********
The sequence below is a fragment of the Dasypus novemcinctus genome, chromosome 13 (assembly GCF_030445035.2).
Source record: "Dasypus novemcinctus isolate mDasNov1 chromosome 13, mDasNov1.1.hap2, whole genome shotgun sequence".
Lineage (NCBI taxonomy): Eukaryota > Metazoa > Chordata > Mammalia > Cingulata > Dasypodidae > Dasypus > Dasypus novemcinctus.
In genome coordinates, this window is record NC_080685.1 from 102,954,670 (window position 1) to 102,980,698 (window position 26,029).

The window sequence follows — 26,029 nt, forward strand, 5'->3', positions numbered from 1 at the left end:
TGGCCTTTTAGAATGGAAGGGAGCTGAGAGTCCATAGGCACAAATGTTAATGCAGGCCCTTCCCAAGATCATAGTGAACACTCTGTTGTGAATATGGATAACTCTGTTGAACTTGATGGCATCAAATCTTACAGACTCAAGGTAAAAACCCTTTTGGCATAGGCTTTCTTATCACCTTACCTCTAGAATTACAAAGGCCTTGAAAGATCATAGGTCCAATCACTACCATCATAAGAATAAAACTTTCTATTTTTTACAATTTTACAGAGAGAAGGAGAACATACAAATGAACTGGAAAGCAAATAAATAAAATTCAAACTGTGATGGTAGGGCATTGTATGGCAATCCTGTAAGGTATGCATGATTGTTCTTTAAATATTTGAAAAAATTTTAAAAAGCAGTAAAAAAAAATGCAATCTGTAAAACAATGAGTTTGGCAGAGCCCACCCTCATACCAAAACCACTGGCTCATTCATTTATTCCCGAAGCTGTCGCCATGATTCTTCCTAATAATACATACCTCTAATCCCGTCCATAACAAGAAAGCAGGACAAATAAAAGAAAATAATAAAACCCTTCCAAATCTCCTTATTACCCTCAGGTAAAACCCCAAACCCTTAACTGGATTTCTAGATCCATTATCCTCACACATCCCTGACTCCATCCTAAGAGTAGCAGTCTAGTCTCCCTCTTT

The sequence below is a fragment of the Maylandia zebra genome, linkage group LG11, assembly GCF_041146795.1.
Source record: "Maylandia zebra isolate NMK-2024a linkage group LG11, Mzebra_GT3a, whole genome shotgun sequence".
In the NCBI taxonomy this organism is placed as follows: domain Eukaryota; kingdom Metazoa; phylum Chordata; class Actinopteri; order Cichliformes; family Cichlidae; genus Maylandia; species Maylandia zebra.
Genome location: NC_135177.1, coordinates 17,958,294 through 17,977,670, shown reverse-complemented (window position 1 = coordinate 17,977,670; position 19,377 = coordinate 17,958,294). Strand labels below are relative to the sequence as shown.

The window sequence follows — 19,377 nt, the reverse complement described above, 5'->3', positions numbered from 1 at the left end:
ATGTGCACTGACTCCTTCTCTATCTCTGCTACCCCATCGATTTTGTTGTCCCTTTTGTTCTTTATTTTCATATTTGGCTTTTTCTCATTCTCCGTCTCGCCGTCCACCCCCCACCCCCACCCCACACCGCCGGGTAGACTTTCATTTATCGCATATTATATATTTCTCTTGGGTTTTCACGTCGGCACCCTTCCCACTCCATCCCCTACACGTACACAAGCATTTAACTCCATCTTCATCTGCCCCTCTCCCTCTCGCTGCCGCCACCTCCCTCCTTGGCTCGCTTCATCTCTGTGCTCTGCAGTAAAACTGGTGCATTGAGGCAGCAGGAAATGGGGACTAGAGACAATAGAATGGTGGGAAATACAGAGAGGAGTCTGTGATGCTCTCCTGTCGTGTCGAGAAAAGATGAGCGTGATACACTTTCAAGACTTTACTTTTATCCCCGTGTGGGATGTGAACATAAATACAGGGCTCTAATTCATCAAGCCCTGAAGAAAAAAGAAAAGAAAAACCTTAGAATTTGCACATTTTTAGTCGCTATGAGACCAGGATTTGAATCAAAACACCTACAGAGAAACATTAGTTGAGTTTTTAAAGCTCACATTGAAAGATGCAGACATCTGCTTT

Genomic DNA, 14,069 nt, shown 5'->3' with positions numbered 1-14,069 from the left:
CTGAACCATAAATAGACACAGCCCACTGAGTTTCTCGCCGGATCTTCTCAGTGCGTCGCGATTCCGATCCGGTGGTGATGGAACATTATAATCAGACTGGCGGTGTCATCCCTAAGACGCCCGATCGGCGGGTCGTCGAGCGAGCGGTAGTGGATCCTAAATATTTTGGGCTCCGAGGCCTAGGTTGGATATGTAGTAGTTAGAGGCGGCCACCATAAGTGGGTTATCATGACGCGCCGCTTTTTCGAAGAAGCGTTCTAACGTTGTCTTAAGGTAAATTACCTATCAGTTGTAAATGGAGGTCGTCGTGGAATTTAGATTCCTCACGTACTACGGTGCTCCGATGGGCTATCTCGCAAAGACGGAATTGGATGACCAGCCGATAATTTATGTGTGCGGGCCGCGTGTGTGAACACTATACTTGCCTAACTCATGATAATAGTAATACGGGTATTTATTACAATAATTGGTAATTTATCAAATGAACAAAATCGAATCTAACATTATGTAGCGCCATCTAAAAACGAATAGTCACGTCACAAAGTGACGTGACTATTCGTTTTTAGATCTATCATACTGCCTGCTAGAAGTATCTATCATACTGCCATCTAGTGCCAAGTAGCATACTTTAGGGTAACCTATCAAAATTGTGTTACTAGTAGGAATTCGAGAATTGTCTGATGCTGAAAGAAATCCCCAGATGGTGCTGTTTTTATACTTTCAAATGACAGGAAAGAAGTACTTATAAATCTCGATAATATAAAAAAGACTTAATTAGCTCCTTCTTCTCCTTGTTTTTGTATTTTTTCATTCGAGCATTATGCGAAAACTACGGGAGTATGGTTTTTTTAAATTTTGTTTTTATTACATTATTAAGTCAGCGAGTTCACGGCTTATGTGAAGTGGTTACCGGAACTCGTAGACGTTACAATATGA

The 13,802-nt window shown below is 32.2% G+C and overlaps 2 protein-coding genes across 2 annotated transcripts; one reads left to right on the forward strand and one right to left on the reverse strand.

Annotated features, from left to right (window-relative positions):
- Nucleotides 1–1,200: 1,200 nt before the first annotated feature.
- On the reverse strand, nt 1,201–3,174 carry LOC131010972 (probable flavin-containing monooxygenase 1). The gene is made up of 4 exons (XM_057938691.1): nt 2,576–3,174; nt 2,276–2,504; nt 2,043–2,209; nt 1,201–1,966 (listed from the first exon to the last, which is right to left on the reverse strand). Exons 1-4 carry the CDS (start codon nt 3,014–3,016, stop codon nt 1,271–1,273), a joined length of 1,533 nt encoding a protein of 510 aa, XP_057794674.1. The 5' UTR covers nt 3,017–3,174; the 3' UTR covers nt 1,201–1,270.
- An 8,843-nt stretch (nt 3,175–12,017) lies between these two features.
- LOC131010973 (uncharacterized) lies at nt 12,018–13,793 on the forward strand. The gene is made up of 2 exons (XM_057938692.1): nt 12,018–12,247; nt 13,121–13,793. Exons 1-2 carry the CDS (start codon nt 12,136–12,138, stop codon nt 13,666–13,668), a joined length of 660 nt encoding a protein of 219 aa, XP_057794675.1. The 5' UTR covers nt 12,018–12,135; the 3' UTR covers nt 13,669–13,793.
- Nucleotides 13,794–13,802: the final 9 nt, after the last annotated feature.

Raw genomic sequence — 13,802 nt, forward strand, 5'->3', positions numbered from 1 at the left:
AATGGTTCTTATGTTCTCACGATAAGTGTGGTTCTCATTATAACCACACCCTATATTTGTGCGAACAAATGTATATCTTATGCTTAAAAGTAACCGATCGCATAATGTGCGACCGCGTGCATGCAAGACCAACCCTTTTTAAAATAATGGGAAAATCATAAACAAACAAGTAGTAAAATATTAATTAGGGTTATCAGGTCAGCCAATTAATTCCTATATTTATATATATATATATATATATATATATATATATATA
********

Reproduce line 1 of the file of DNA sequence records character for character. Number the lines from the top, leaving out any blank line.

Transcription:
The sequence below is a fragment of the Dasypus novemcinctus genome, chromosome 13 (assembly GCF_030445035.2).